Similarly, in the case of Westray, proposed mine safety standards with accompanying action responsibilities, accountabilities and costs can be better understood if explained in the form of an equity statement.

Equity statements would be a logical way to present political parties’ policy proposals for election campaigns. And beyond particular elections, the proposal to separate Quebec is an important example of the usefulness of the equity statement. Produced by federalists and separatists alike, equity statements would set out for public challenge their respective assertions about the "who" question. The equity statements would help clarify debate on the values and aspirations involved.

Internationally, equity statements apply to governments’ and corporations’ aims for policy instruments such as the World Bank, IMF, WTO, APEC and the new Multinational Agreement on Investments (MAI) – and to the intentions of these agencies within their discretion.

Use of the equity statement also applies to major environmental protection commitments – or their lack, since failure to act is itself a decision – and to the existence of casinos and tobacco companies. There are hundreds of important instances of decisions by people in authority that affect the public, for which the fairness and efficiency issues can be set out before the fact publicly, in a simple structured way. Equity statements summed across government departments will show elected representatives and the public whether executive government policies are at cross-purposes, and whether there are gaps and overlaps.

As to the reporting standards, when the executive government has an intervention or regulatory role, proponents’ equity statements can be reviewed and signed off by public servants for validity and completeness of the information, insofar as they can take this assessment. Given that the proposed action would significantly affect the public (in the sense that if people knew the effects, it could be expected to make a difference to their decision-making), the equity statements can be put out for public challenge by elected representatives in their role as consensus facilitators. Public challenge helps identify benefits and costs missed or suppressed in the proponents’ assertions, and makes visible the quality of public servants’ assessments of the fairness of the reporting.

Given that elected representatives have a due-diligence responsibility to be well informed for their decisions as a governing body, public challenge of equity statements should produce higher quality of decisions by legislatures and local government councils. It should also produce higher public acceptance of the decisions. The practice would be straightforward: no publicly-challenged equity statement, no decision taken by the governing body on the proposed action or legislation. And if, in the view of most stakeholders, the information in the equity statement points to decision X but the decision taken is Y, those governing-body members voting for Y can explain their reasoning to the stakeholders.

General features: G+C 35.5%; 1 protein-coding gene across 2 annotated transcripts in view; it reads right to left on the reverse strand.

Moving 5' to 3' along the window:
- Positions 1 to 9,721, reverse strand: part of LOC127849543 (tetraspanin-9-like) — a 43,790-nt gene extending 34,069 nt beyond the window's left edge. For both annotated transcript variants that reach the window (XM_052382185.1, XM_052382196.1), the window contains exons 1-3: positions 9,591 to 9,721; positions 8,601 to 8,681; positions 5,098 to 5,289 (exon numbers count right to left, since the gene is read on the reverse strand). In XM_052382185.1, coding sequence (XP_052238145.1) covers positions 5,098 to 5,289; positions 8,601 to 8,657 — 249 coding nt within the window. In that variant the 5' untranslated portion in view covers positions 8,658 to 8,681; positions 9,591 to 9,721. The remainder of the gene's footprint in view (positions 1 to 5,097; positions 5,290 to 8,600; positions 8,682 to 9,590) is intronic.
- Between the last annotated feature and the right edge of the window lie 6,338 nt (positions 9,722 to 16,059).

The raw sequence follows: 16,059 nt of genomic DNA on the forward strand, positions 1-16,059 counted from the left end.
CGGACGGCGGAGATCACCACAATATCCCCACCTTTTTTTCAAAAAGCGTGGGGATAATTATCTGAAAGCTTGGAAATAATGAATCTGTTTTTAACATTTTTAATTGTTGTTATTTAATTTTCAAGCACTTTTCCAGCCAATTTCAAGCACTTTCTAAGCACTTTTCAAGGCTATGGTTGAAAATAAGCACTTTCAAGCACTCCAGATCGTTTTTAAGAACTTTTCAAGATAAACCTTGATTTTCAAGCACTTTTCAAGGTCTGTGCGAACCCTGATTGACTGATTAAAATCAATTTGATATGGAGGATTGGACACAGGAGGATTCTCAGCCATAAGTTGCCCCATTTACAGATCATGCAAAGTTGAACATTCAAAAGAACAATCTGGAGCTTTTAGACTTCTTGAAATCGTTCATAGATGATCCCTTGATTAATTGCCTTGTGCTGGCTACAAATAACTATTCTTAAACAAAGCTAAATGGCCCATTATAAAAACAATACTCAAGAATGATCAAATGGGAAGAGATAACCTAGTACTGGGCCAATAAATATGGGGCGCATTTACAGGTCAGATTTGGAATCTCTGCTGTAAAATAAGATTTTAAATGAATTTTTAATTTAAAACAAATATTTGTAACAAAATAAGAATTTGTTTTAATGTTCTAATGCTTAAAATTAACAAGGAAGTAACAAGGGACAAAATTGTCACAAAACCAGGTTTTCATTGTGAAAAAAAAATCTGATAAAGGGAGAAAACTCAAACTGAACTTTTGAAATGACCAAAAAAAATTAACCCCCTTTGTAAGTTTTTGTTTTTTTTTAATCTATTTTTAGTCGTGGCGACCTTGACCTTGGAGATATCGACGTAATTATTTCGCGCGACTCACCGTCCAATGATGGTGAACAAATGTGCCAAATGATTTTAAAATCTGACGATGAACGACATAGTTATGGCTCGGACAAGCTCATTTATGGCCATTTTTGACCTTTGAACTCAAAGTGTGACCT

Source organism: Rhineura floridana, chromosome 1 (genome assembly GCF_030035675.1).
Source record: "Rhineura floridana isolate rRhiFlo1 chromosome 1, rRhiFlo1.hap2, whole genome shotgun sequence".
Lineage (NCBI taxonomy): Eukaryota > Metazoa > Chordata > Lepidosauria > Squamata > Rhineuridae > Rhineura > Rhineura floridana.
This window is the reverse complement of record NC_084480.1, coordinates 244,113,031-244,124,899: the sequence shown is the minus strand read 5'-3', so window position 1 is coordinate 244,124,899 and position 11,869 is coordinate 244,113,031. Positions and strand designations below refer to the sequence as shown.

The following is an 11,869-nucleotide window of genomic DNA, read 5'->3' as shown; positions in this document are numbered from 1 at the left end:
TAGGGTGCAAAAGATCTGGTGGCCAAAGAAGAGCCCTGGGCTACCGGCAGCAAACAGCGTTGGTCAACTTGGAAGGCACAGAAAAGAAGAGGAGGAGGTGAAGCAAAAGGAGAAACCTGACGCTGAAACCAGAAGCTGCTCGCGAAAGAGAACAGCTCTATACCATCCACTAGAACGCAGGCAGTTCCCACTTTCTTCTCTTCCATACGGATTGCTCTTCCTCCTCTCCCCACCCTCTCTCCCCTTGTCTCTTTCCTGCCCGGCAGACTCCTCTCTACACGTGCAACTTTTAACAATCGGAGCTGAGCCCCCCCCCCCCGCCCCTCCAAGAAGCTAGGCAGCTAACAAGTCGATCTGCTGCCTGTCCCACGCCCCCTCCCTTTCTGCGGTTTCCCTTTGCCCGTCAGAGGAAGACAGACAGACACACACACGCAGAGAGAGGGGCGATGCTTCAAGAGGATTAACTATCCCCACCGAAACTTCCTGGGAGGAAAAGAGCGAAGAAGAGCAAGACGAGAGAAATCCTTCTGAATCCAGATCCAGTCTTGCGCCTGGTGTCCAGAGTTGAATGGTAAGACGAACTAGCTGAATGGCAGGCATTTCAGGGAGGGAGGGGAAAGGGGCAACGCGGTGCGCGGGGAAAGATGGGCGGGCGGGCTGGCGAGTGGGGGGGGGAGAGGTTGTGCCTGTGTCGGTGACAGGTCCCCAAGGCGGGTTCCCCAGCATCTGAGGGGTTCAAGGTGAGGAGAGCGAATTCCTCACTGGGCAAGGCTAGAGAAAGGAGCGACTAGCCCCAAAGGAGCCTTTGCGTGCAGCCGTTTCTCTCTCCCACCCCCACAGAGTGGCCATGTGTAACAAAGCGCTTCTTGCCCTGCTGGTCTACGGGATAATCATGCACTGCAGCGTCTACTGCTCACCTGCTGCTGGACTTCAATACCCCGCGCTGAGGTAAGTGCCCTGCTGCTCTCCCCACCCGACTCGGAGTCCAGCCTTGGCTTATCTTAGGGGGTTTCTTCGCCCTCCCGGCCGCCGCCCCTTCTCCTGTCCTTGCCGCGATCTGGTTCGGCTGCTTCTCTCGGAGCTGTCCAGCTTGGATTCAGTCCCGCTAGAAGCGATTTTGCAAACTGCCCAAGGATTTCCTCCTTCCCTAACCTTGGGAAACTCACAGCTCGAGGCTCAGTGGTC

Equity Statements As Support for Estimates

In our parliamentary system and in our local governments we already have the structures in which to house equity statements as briefing documents for executive government proposals. At the provincial and federal levels, we have the annual Estimates as the vehicle for governments to propose to the legislature what they plan to achieve, and why. At the local government level we have the municipal corporations’ budgets, for the same purpose. Federally, the current reporting structure is even more amenable because the Estimates have been specialized since 1982 to facilitate each department and agency presenting their specific achievement objectives for their proposed programs, and their results (Part III of the Estimates).

Understanding the underlying intentions is important. For example, focusing on means and quality of the delivery stage of government services does not address fairness policy: which citizens are to gain what, from what social justice benefits, and who would not benefit. Over-attention to service delivery quality can divert attention from the underlying issue of the fairness trade-offs intended as policy. The equity statement goes to the bone of fairness policy and makes visible what is proposed and the reasoning. To legislators having information overload and too little time to think, statements of what is proposed are of greater concern than descriptions of past activity or financial statements after the fact.